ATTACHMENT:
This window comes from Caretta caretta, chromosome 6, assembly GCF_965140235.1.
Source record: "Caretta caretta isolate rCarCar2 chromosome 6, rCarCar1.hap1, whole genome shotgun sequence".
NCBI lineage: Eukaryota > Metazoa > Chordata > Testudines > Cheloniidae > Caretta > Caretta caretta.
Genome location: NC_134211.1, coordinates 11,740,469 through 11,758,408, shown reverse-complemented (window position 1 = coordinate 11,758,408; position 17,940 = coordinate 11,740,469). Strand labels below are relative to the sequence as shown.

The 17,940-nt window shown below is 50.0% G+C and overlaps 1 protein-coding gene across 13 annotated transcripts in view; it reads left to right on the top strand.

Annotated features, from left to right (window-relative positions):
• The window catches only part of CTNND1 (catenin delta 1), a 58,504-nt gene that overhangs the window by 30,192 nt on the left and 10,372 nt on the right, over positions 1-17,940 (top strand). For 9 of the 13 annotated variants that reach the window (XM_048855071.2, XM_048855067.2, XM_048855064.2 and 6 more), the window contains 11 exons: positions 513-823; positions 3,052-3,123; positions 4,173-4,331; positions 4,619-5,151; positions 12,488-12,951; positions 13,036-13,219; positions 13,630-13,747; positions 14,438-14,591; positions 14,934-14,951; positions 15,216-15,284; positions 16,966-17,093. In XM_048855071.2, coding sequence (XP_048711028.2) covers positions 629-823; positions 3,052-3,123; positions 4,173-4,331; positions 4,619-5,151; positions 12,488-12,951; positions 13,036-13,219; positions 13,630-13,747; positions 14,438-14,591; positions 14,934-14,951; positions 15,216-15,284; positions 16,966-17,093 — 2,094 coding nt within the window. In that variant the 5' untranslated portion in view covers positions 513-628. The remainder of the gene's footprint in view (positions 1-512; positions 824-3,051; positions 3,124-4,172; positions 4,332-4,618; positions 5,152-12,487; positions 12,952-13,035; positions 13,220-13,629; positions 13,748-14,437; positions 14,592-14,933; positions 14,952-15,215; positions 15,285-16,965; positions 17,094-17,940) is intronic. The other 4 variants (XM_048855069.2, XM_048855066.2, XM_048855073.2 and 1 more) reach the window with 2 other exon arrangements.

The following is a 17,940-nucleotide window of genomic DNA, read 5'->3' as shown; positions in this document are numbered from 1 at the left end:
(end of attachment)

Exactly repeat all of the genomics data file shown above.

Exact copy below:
This window comes from Caretta caretta, chromosome 6, assembly GCF_965140235.1.
Source record: "Caretta caretta isolate rCarCar2 chromosome 6, rCarCar1.hap1, whole genome shotgun sequence".
NCBI lineage: Eukaryota > Metazoa > Chordata > Testudines > Cheloniidae > Caretta > Caretta caretta.
Genome location: NC_134211.1, coordinates 11,740,469 through 11,758,408, shown reverse-complemented (window position 1 = coordinate 11,758,408; position 17,940 = coordinate 11,740,469). Strand labels below are relative to the sequence as shown.

The 17,940-nt window shown below is 50.0% G+C and overlaps 1 protein-coding gene across 13 annotated transcripts in view; it reads left to right on the top strand.

Annotated features, from left to right (window-relative positions):
• The window catches only part of CTNND1 (catenin delta 1), a 58,504-nt gene that overhangs the window by 30,192 nt on the left and 10,372 nt on the right, over positions 1-17,940 (top strand). For 9 of the 13 annotated variants that reach the window (XM_048855071.2, XM_048855067.2, XM_048855064.2 and 6 more), the window contains 11 exons: positions 513-823; positions 3,052-3,123; positions 4,173-4,331; positions 4,619-5,151; positions 12,488-12,951; positions 13,036-13,219; positions 13,630-13,747; positions 14,438-14,591; positions 14,934-14,951; positions 15,216-15,284; positions 16,966-17,093. In XM_048855071.2, coding sequence (XP_048711028.2) covers positions 629-823; positions 3,052-3,123; positions 4,173-4,331; positions 4,619-5,151; positions 12,488-12,951; positions 13,036-13,219; positions 13,630-13,747; positions 14,438-14,591; positions 14,934-14,951; positions 15,216-15,284; positions 16,966-17,093 — 2,094 coding nt within the window. In that variant the 5' untranslated portion in view covers positions 513-628. The remainder of the gene's footprint in view (positions 1-512; positions 824-3,051; positions 3,124-4,172; positions 4,332-4,618; positions 5,152-12,487; positions 12,952-13,035; positions 13,220-13,629; positions 13,748-14,437; positions 14,592-14,933; positions 14,952-15,215; positions 15,285-16,965; positions 17,094-17,940) is intronic. The other 4 variants (XM_048855069.2, XM_048855066.2, XM_048855073.2 and 1 more) reach the window with 2 other exon arrangements.

The following is a 17,940-nucleotide window of genomic DNA, read 5'->3' as shown; positions in this document are numbered from 1 at the left end: